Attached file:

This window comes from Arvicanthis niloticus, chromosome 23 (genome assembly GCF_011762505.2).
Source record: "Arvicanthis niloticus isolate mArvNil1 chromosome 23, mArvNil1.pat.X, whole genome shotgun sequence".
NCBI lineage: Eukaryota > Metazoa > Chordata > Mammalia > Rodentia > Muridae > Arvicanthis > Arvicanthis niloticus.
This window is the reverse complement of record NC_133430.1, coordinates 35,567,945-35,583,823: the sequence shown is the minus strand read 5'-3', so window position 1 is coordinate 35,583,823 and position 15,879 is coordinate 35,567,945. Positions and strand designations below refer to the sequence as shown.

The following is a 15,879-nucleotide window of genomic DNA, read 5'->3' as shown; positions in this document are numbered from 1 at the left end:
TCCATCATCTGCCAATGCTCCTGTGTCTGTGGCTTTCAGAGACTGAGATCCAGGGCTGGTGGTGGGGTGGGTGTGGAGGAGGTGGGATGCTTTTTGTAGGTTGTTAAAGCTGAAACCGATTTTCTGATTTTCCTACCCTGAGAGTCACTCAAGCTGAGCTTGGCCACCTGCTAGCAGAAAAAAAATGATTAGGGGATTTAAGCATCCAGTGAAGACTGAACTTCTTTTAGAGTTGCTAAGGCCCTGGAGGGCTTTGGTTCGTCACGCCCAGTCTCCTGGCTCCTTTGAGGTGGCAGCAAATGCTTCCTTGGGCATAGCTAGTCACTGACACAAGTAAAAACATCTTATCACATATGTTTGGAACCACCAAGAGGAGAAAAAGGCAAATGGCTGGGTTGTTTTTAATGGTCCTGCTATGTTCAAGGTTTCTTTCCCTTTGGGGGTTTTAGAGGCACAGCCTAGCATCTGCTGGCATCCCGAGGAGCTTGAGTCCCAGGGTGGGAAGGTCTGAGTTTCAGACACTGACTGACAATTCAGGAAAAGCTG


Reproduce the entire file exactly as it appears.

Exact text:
This window comes from Arvicanthis niloticus, chromosome 23 (genome assembly GCF_011762505.2).
Source record: "Arvicanthis niloticus isolate mArvNil1 chromosome 23, mArvNil1.pat.X, whole genome shotgun sequence".
NCBI lineage: Eukaryota > Metazoa > Chordata > Mammalia > Rodentia > Muridae > Arvicanthis > Arvicanthis niloticus.
This window is the reverse complement of record NC_133430.1, coordinates 35,567,945-35,583,823: the sequence shown is the minus strand read 5'-3', so window position 1 is coordinate 35,583,823 and position 15,879 is coordinate 35,567,945. Positions and strand designations below refer to the sequence as shown.

The following is a 15,879-nucleotide window of genomic DNA, read 5'->3' as shown; positions in this document are numbered from 1 at the left end:
TCCATCATCTGCCAATGCTCCTGTGTCTGTGGCTTTCAGAGACTGAGATCCAGGGCTGGTGGTGGGGTGGGTGTGGAGGAGGTGGGATGCTTTTTGTAGGTTGTTAAAGCTGAAACCGATTTTCTGATTTTCCTACCCTGAGAGTCACTCAAGCTGAGCTTGGCCACCTGCTAGCAGAAAAAAAATGATTAGGGGATTTAAGCATCCAGTGAAGACTGAACTTCTTTTAGAGTTGCTAAGGCCCTGGAGGGCTTTGGTTCGTCACGCCCAGTCTCCTGGCTCCTTTGAGGTGGCAGCAAATGCTTCCTTGGGCATAGCTAGTCACTGACACAAGTAAAAACATCTTATCACATATGTTTGGAACCACCAAGAGGAGAAAAAGGCAAATGGCTGGGTTGTTTTTAATGGTCCTGCTATGTTCAAGGTTTCTTTCCCTTTGGGGGTTTTAGAGGCACAGCCTAGCATCTGCTGGCATCCCGAGGAGCTTGAGTCCCAGGGTGGGAAGGTCTGAGTTTCAGACACTGACTGACAATTCAGGAAAAGCTG